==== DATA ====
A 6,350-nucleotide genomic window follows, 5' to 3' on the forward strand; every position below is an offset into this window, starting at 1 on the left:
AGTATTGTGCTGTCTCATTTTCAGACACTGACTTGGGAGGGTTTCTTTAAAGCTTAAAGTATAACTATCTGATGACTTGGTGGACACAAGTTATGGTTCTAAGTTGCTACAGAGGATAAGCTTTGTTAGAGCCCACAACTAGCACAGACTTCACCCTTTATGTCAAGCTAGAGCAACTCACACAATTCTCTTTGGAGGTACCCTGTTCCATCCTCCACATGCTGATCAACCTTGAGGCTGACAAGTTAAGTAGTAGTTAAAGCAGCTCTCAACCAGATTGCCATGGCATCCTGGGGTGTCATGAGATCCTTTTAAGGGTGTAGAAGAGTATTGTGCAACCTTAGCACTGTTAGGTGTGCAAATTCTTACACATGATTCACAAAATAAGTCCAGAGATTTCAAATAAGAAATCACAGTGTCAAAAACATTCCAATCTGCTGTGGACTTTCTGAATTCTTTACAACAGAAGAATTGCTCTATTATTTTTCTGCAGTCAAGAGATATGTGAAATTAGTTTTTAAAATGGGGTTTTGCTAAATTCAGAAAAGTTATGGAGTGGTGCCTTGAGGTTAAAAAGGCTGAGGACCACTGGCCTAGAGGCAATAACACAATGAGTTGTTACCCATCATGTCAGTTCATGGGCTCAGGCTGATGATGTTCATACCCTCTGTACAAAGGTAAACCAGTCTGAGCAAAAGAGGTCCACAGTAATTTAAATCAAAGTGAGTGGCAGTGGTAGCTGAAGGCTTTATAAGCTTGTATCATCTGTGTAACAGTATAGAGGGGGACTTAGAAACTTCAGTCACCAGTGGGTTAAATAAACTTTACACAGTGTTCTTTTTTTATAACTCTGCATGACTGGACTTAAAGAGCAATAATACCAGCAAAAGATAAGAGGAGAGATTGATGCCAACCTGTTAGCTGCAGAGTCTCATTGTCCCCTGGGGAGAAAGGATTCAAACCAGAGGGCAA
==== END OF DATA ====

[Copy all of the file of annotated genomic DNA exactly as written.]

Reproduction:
A 6,350-nucleotide genomic window follows, 5' to 3' on the forward strand; every position below is an offset into this window, starting at 1 on the left:
AGTATTGTGCTGTCTCATTTTCAGACACTGACTTGGGAGGGTTTCTTTAAAGCTTAAAGTATAACTATCTGATGACTTGGTGGACACAAGTTATGGTTCTAAGTTGCTACAGAGGATAAGCTTTGTTAGAGCCCACAACTAGCACAGACTTCACCCTTTATGTCAAGCTAGAGCAACTCACACAATTCTCTTTGGAGGTACCCTGTTCCATCCTCCACATGCTGATCAACCTTGAGGCTGACAAGTTAAGTAGTAGTTAAAGCAGCTCTCAACCAGATTGCCATGGCATCCTGGGGTGTCATGAGATCCTTTTAAGGGTGTAGAAGAGTATTGTGCAACCTTAGCACTGTTAGGTGTGCAAATTCTTACACATGATTCACAAAATAAGTCCAGAGATTTCAAATAAGAAATCACAGTGTCAAAAACATTCCAATCTGCTGTGGACTTTCTGAATTCTTTACAACAGAAGAATTGCTCTATTATTTTTCTGCAGTCAAGAGATATGTGAAATTAGTTTTTAAAATGGGGTTTTGCTAAATTCAGAAAAGTTATGGAGTGGTGCCTTGAGGTTAAAAAGGCTGAGGACCACTGGCCTAGAGGCAATAACACAATGAGTTGTTACCCATCATGTCAGTTCATGGGCTCAGGCTGATGATGTTCATACCCTCTGTACAAAGGTAAACCAGTCTGAGCAAAAGAGGTCCACAGTAATTTAAATCAAAGTGAGTGGCAGTGGTAGCTGAAGGCTTTATAAGCTTGTATCATCTGTGTAACAGTATAGAGGGGGACTTAGAAACTTCAGTCACCAGTGGGTTAAATAAACTTTACACAGTGTTCTTTTTTTATAACTCTGCATGACTGGACTTAAAGAGCAATAATACCAGCAAAAGATAAGAGGAGAGATTGATGCCAACCTGTTAGCTGCAGAGTCTCATTGTCCCCTGGGGAGAAAGGATTCAAACCAGAGGGCAA